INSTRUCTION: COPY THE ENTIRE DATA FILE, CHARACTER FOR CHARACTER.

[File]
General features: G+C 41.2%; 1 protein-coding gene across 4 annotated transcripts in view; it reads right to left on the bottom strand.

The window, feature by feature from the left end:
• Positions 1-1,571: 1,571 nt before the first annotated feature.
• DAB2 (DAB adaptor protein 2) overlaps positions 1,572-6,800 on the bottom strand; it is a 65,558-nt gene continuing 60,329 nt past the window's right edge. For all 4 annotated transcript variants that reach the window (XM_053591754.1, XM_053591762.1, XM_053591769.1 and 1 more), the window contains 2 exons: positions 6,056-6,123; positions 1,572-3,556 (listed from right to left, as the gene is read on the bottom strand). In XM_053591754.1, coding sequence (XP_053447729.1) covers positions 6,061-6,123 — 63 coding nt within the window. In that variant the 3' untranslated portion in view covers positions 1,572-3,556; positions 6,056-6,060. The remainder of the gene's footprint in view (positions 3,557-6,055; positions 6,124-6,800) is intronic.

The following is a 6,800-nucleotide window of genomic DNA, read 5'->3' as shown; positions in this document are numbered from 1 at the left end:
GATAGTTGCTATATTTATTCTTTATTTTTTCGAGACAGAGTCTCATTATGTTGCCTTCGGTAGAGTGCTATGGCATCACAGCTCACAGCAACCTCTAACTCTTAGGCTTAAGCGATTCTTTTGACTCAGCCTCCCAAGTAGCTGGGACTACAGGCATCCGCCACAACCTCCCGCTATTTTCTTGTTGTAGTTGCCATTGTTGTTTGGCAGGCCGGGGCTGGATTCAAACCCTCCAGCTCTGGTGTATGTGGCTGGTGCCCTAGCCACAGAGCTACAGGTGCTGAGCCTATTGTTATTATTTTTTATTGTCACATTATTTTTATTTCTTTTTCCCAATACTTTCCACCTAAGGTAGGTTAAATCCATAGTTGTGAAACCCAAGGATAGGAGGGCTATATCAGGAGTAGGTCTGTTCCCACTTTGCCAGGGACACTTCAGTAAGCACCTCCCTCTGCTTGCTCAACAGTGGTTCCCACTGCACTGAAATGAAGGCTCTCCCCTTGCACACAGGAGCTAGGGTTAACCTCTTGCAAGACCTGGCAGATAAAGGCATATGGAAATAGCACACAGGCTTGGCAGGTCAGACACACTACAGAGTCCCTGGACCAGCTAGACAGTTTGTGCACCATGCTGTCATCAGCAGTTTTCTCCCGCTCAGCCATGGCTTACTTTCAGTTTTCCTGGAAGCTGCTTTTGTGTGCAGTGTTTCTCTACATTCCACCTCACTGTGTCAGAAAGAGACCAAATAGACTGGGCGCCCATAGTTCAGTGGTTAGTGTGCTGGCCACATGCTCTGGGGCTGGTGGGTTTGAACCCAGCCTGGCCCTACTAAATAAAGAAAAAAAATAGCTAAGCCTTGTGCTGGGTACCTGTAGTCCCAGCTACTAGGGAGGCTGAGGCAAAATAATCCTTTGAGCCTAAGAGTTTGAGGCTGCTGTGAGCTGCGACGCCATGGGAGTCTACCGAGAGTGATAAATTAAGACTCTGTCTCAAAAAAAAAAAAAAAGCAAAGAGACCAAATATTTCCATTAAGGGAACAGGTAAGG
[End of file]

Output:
General features: G+C 41.2%; 1 protein-coding gene across 4 annotated transcripts in view; it reads right to left on the bottom strand.

The window, feature by feature from the left end:
• Positions 1-1,571: 1,571 nt before the first annotated feature.
• DAB2 (DAB adaptor protein 2) overlaps positions 1,572-6,800 on the bottom strand; it is a 65,558-nt gene continuing 60,329 nt past the window's right edge. For all 4 annotated transcript variants that reach the window (XM_053591754.1, XM_053591762.1, XM_053591769.1 and 1 more), the window contains 2 exons: positions 6,056-6,123; positions 1,572-3,556 (listed from right to left, as the gene is read on the bottom strand). In XM_053591754.1, coding sequence (XP_053447729.1) covers positions 6,061-6,123 — 63 coding nt within the window. In that variant the 3' untranslated portion in view covers positions 1,572-3,556; positions 6,056-6,060. The remainder of the gene's footprint in view (positions 3,557-6,055; positions 6,124-6,800) is intronic.

The following is a 6,800-nucleotide window of genomic DNA, read 5'->3' as shown; positions in this document are numbered from 1 at the left end:
GATAGTTGCTATATTTATTCTTTATTTTTTCGAGACAGAGTCTCATTATGTTGCCTTCGGTAGAGTGCTATGGCATCACAGCTCACAGCAACCTCTAACTCTTAGGCTTAAGCGATTCTTTTGACTCAGCCTCCCAAGTAGCTGGGACTACAGGCATCCGCCACAACCTCCCGCTATTTTCTTGTTGTAGTTGCCATTGTTGTTTGGCAGGCCGGGGCTGGATTCAAACCCTCCAGCTCTGGTGTATGTGGCTGGTGCCCTAGCCACAGAGCTACAGGTGCTGAGCCTATTGTTATTATTTTTTATTGTCACATTATTTTTATTTCTTTTTCCCAATACTTTCCACCTAAGGTAGGTTAAATCCATAGTTGTGAAACCCAAGGATAGGAGGGCTATATCAGGAGTAGGTCTGTTCCCACTTTGCCAGGGACACTTCAGTAAGCACCTCCCTCTGCTTGCTCAACAGTGGTTCCCACTGCACTGAAATGAAGGCTCTCCCCTTGCACACAGGAGCTAGGGTTAACCTCTTGCAAGACCTGGCAGATAAAGGCATATGGAAATAGCACACAGGCTTGGCAGGTCAGACACACTACAGAGTCCCTGGACCAGCTAGACAGTTTGTGCACCATGCTGTCATCAGCAGTTTTCTCCCGCTCAGCCATGGCTTACTTTCAGTTTTCCTGGAAGCTGCTTTTGTGTGCAGTGTTTCTCTACATTCCACCTCACTGTGTCAGAAAGAGACCAAATAGACTGGGCGCCCATAGTTCAGTGGTTAGTGTGCTGGCCACATGCTCTGGGGCTGGTGGGTTTGAACCCAGCCTGGCCCTACTAAATAAAGAAAAAAAATAGCTAAGCCTTGTGCTGGGTACCTGTAGTCCCAGCTACTAGGGAGGCTGAGGCAAAATAATCCTTTGAGCCTAAGAGTTTGAGGCTGCTGTGAGCTGCGACGCCATGGGAGTCTACCGAGAGTGATAAATTAAGACTCTGTCTCAAAAAAAAAAAAAAAGCAAAGAGACCAAATATTTCCATTAAGGGAACAGGTAAGG